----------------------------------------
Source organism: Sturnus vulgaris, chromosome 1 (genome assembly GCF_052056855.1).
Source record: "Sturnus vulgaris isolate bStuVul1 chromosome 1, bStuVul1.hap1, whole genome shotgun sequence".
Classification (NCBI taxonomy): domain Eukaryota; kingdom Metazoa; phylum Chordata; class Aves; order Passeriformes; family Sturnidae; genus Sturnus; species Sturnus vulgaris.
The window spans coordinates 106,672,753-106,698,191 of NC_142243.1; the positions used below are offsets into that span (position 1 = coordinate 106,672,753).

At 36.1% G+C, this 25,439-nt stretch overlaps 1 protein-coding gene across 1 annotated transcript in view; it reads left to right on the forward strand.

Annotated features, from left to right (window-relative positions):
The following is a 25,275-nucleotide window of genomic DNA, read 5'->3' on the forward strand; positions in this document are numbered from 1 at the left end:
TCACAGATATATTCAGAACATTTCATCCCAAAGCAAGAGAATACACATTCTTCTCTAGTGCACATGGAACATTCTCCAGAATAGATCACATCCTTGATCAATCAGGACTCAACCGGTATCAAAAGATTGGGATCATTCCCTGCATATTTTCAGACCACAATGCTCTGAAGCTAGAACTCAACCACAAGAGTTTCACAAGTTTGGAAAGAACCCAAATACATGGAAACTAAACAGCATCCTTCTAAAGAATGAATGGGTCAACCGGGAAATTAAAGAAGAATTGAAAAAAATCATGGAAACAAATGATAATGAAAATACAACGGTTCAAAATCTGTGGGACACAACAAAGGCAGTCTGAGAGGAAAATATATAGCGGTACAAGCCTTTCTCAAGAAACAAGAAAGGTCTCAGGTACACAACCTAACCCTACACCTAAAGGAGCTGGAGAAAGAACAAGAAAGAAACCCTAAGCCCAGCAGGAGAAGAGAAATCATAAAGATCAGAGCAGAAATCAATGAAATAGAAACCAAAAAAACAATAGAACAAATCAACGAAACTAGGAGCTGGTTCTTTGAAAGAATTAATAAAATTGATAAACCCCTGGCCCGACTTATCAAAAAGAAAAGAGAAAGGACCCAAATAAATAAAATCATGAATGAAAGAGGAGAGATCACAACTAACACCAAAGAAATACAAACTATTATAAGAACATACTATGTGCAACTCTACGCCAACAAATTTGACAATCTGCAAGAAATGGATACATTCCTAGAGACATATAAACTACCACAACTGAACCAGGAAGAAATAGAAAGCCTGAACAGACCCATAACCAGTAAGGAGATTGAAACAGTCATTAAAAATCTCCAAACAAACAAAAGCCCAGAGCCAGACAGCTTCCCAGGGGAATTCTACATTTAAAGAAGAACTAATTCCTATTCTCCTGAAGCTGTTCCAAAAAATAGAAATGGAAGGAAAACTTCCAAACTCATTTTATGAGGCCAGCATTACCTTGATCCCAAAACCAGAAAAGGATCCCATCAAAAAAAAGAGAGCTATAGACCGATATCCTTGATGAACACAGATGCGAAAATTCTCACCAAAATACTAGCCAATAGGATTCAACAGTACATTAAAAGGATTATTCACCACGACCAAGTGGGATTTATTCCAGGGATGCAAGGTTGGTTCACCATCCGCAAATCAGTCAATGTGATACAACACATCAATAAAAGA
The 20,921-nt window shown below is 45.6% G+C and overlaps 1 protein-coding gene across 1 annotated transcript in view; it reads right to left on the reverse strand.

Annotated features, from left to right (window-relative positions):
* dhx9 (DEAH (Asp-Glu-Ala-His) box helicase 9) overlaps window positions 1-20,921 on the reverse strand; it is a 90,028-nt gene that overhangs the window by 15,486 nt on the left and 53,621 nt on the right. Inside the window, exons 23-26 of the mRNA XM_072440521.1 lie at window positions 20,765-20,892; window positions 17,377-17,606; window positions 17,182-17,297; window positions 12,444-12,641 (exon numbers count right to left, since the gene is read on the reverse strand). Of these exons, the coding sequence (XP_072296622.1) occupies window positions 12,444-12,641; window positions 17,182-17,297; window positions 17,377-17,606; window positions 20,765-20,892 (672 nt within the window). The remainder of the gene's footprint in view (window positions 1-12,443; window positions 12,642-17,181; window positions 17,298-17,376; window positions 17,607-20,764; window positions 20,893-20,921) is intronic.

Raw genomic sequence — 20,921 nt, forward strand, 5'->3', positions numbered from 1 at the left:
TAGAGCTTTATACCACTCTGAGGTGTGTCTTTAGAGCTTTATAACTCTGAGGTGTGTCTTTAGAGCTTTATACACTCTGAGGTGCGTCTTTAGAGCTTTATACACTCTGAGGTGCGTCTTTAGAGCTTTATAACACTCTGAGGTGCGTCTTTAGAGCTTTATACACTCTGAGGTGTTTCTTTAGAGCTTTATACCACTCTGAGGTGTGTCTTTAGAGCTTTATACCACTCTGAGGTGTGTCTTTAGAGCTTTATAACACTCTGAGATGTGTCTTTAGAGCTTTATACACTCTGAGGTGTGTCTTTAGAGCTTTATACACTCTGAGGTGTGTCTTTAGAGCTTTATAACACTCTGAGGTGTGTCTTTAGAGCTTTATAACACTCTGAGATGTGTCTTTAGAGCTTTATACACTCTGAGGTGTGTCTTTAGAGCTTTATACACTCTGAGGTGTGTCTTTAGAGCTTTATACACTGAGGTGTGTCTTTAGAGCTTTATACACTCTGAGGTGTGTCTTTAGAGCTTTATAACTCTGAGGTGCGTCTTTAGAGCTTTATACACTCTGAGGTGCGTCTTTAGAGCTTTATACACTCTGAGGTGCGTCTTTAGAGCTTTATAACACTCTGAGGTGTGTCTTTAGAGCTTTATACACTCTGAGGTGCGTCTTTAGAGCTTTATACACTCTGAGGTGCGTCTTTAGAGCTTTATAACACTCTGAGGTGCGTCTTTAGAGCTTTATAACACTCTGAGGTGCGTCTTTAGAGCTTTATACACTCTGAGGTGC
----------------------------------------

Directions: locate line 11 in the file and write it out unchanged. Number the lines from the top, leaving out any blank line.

* dhx9 (DEAH (Asp-Glu-Ala-His) box helicase 9) overlaps window positions 1-20,921 on the reverse strand; it is a 90,028-nt gene that overhangs the window by 15,486 nt on the left and 53,621 nt on the right. Inside the window, exons 23-26 of the mRNA XM_072440521.1 lie at window positions 20,765-20,892; window positions 17,377-17,606; window positions 17,182-17,297; window positions 12,444-12,641 (exon numbers count right to left, since the gene is read on the reverse strand). Of these exons, the coding sequence (XP_072296622.1) occupies window positions 12,444-12,641; window positions 17,182-17,297; window positions 17,377-17,606; window positions 20,765-20,892 (672 nt within the window). The remainder of the gene's footprint in view (window positions 1-12,443; window positions 12,642-17,181; window positions 17,298-17,376; window positions 17,607-20,764; window positions 20,893-20,921) is intronic.